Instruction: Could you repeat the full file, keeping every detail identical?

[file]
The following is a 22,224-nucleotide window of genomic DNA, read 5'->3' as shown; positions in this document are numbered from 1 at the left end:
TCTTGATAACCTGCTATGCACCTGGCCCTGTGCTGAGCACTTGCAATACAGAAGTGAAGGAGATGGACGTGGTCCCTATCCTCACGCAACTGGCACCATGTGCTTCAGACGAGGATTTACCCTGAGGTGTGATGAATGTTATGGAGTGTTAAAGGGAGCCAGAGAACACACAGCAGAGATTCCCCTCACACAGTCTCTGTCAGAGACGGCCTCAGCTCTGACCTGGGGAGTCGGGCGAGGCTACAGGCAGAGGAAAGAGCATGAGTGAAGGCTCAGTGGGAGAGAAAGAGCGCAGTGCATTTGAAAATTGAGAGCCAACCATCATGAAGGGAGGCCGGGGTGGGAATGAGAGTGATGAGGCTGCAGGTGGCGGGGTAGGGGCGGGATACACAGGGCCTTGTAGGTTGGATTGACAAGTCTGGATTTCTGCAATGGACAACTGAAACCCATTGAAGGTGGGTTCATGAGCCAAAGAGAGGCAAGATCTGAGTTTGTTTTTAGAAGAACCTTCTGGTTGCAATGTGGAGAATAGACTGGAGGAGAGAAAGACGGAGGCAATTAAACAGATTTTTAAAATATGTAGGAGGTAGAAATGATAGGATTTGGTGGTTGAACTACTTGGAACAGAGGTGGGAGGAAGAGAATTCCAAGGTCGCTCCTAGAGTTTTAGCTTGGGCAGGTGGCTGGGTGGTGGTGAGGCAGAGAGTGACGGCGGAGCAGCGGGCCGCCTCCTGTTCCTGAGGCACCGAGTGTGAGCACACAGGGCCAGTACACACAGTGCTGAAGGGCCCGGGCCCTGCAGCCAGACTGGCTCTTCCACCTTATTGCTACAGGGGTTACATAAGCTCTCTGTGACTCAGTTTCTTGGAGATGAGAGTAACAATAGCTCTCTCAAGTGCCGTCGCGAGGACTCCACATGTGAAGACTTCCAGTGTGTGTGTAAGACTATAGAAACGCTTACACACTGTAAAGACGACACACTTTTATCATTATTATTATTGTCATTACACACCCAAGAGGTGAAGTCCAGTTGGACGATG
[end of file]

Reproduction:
The following is a 22,224-nucleotide window of genomic DNA, read 5'->3' as shown; positions in this document are numbered from 1 at the left end:
TCTTGATAACCTGCTATGCACCTGGCCCTGTGCTGAGCACTTGCAATACAGAAGTGAAGGAGATGGACGTGGTCCCTATCCTCACGCAACTGGCACCATGTGCTTCAGACGAGGATTTACCCTGAGGTGTGATGAATGTTATGGAGTGTTAAAGGGAGCCAGAGAACACACAGCAGAGATTCCCCTCACACAGTCTCTGTCAGAGACGGCCTCAGCTCTGACCTGGGGAGTCGGGCGAGGCTACAGGCAGAGGAAAGAGCATGAGTGAAGGCTCAGTGGGAGAGAAAGAGCGCAGTGCATTTGAAAATTGAGAGCCAACCATCATGAAGGGAGGCCGGGGTGGGAATGAGAGTGATGAGGCTGCAGGTGGCGGGGTAGGGGCGGGATACACAGGGCCTTGTAGGTTGGATTGACAAGTCTGGATTTCTGCAATGGACAACTGAAACCCATTGAAGGTGGGTTCATGAGCCAAAGAGAGGCAAGATCTGAGTTTGTTTTTAGAAGAACCTTCTGGTTGCAATGTGGAGAATAGACTGGAGGAGAGAAAGACGGAGGCAATTAAACAGATTTTTAAAATATGTAGGAGGTAGAAATGATAGGATTTGGTGGTTGAACTACTTGGAACAGAGGTGGGAGGAAGAGAATTCCAAGGTCGCTCCTAGAGTTTTAGCTTGGGCAGGTGGCTGGGTGGTGGTGAGGCAGAGAGTGACGGCGGAGCAGCGGGCCGCCTCCTGTTCCTGAGGCACCGAGTGTGAGCACACAGGGCCAGTACACACAGTGCTGAAGGGCCCGGGCCCTGCAGCCAGACTGGCTCTTCCACCTTATTGCTACAGGGGTTACATAAGCTCTCTGTGACTCAGTTTCTTGGAGATGAGAGTAACAATAGCTCTCTCAAGTGCCGTCGCGAGGACTCCACATGTGAAGACTTCCAGTGTGTGTGTAAGACTATAGAAACGCTTACACACTGTAAAGACGACACACTTTTATCATTATTATTATTGTCATTACACACCCAAGAGGTGAAGTCCAGTTGGACGATG